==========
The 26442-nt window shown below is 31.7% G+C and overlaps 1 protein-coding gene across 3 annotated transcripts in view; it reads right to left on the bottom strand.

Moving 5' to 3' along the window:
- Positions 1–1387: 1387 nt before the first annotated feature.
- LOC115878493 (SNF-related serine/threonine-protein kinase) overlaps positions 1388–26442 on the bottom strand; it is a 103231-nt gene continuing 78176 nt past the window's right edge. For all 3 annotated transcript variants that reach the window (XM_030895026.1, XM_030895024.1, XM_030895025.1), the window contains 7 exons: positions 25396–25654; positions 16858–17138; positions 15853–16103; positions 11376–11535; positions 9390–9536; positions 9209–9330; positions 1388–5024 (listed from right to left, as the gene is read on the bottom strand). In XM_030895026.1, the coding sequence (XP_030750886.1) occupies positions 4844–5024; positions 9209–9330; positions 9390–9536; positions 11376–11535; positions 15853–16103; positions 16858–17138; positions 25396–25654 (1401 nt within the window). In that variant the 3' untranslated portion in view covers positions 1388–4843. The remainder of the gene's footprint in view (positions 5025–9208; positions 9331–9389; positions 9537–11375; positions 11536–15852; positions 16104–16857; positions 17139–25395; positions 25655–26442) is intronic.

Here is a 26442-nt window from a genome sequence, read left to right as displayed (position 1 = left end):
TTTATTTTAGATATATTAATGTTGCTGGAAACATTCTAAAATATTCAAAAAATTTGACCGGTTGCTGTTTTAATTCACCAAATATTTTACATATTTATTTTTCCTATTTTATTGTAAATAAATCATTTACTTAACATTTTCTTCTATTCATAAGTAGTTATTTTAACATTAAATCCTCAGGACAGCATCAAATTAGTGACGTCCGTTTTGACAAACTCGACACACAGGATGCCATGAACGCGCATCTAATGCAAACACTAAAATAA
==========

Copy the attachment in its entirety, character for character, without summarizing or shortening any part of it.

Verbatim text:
The 26442-nt window shown below is 31.7% G+C and overlaps 1 protein-coding gene across 3 annotated transcripts in view; it reads right to left on the bottom strand.

Moving 5' to 3' along the window:
- Positions 1–1387: 1387 nt before the first annotated feature.
- LOC115878493 (SNF-related serine/threonine-protein kinase) overlaps positions 1388–26442 on the bottom strand; it is a 103231-nt gene continuing 78176 nt past the window's right edge. For all 3 annotated transcript variants that reach the window (XM_030895026.1, XM_030895024.1, XM_030895025.1), the window contains 7 exons: positions 25396–25654; positions 16858–17138; positions 15853–16103; positions 11376–11535; positions 9390–9536; positions 9209–9330; positions 1388–5024 (listed from right to left, as the gene is read on the bottom strand). In XM_030895026.1, the coding sequence (XP_030750886.1) occupies positions 4844–5024; positions 9209–9330; positions 9390–9536; positions 11376–11535; positions 15853–16103; positions 16858–17138; positions 25396–25654 (1401 nt within the window). In that variant the 3' untranslated portion in view covers positions 1388–4843. The remainder of the gene's footprint in view (positions 5025–9208; positions 9331–9389; positions 9537–11375; positions 11536–15852; positions 16104–16857; positions 17139–25395; positions 25655–26442) is intronic.

Here is a 26442-nt window from a genome sequence, read left to right as displayed (position 1 = left end):
TTTATTTTAGATATATTAATGTTGCTGGAAACATTCTAAAATATTCAAAAAATTTGACCGGTTGCTGTTTTAATTCACCAAATATTTTACATATTTATTTTTCCTATTTTATTGTAAATAAATCATTTACTTAACATTTTCTTCTATTCATAAGTAGTTATTTTAACATTAAATCCTCAGGACAGCATCAAATTAGTGACGTCCGTTTTGACAAACTCGACACACAGGATGCCATGAACGCGCATCTAATGCAAACACTAAAATAA